Most of the time, wheels are the perfect means of getting about. But in certain situations, such as rough and slippery terrain, snow, or in the face of an obstacle, track is the only solution. “There are so many vehicles, like tractors, all-terrain vehicles, tanks, and snowmobiles that have track rather than wheels, and yet they only need that track for specific short periods,” says Novoplanski. “The majority of the time they could use wheels, which are far more efficient and comfortable. Track causes a lot of problems.”

With this concept in mind, the two men began work on the project while they were still studying. Novoplanski, who is 38, studied industrial design engineering at the Bezalel College in Jerusalem, while Michaeli (32) studied engineering at Zur Industrial University in northern Israel.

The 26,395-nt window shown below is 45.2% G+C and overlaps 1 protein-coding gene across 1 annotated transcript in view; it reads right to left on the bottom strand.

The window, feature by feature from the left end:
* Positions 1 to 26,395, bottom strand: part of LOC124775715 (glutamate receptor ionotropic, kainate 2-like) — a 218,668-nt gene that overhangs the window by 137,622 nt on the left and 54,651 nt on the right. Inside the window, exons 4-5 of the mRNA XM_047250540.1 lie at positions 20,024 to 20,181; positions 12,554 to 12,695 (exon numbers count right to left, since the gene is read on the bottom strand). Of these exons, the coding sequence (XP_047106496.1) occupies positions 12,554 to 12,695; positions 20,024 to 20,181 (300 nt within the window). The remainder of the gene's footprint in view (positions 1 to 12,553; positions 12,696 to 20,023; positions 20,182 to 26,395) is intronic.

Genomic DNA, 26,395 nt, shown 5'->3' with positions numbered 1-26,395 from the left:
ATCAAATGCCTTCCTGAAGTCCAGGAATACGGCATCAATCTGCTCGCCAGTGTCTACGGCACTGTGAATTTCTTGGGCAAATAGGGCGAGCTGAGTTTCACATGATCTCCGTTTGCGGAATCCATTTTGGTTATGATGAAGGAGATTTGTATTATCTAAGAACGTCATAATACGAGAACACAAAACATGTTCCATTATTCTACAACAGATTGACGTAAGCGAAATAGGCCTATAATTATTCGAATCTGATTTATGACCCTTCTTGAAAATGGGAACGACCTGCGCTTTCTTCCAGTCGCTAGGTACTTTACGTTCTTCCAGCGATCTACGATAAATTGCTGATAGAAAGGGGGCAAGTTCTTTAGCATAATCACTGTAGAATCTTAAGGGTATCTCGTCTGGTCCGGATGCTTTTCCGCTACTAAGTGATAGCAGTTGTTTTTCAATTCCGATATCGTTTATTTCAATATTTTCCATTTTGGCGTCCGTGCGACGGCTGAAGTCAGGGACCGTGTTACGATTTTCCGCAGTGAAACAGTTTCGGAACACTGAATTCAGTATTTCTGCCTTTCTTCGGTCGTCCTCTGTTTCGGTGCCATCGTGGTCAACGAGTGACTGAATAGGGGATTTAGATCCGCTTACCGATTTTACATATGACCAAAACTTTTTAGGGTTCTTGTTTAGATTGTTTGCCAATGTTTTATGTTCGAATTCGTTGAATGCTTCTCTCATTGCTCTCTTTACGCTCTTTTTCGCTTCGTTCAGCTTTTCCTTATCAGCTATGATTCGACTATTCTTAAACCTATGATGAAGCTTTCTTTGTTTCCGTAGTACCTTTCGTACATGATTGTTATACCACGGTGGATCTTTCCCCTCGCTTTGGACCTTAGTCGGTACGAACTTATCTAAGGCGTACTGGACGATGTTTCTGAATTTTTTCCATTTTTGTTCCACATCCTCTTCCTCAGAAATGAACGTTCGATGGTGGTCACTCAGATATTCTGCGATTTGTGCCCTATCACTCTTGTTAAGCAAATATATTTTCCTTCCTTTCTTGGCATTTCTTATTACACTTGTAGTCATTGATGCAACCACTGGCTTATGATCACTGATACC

In 1999, after completing their studies, the two men established Galileo and set to work to create their new track-wheel. Since they were founded, the company has received a total of $2 million in financing from private investors and the Office of the Chief Scientist.

The wheelchair, which is still at the prototype stage, is the company’s first project. According to market researchers, Frost and Sullivan, about 50,000 powered wheelchairs are sold in the U.S. every year. This is an annual market of about $320 million in the U.S., a figure that is matched in Europe.

Powered wheelchairs are designed for disabled people with severe handicaps. Normally users who can steer or push themselves about, will opt for a manual wheelchair.